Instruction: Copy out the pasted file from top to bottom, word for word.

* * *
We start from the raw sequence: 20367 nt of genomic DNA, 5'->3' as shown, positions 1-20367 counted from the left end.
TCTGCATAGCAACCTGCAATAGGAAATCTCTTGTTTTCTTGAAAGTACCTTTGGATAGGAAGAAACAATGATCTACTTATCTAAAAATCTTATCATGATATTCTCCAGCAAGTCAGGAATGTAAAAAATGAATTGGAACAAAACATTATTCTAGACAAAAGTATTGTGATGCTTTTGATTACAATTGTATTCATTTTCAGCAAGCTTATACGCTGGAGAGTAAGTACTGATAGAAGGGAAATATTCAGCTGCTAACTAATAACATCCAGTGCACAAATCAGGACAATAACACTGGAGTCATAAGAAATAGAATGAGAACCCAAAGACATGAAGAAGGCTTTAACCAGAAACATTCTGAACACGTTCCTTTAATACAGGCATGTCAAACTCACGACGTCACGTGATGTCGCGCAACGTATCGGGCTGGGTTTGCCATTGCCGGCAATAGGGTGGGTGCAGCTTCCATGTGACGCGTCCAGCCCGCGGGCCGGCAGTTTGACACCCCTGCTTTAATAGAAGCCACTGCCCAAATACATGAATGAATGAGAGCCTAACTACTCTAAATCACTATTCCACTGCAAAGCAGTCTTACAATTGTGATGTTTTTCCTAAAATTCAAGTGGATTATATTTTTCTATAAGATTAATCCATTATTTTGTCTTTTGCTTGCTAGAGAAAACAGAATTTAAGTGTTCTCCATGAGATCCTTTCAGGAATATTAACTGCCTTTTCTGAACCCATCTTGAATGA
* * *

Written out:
We start from the raw sequence: 20367 nt of genomic DNA, 5'->3' as shown, positions 1-20367 counted from the left end.
TCTGCATAGCAACCTGCAATAGGAAATCTCTTGTTTTCTTGAAAGTACCTTTGGATAGGAAGAAACAATGATCTACTTATCTAAAAATCTTATCATGATATTCTCCAGCAAGTCAGGAATGTAAAAAATGAATTGGAACAAAACATTATTCTAGACAAAAGTATTGTGATGCTTTTGATTACAATTGTATTCATTTTCAGCAAGCTTATACGCTGGAGAGTAAGTACTGATAGAAGGGAAATATTCAGCTGCTAACTAATAACATCCAGTGCACAAATCAGGACAATAACACTGGAGTCATAAGAAATAGAATGAGAACCCAAAGACATGAAGAAGGCTTTAACCAGAAACATTCTGAACACGTTCCTTTAATACAGGCATGTCAAACTCACGACGTCACGTGATGTCGCGCAACGTATCGGGCTGGGTTTGCCATTGCCGGCAATAGGGTGGGTGCAGCTTCCATGTGACGCGTCCAGCCCGCGGGCCGGCAGTTTGACACCCCTGCTTTAATAGAAGCCACTGCCCAAATACATGAATGAATGAGAGCCTAACTACTCTAAATCACTATTCCACTGCAAAGCAGTCTTACAATTGTGATGTTTTTCCTAAAATTCAAGTGGATTATATTTTTCTATAAGATTAATCCATTATTTTGTCTTTTGCTTGCTAGAGAAAACAGAATTTAAGTGTTCTCCATGAGATCCTTTCAGGAATATTAACTGCCTTTTCTGAACCCATCTTGAATGA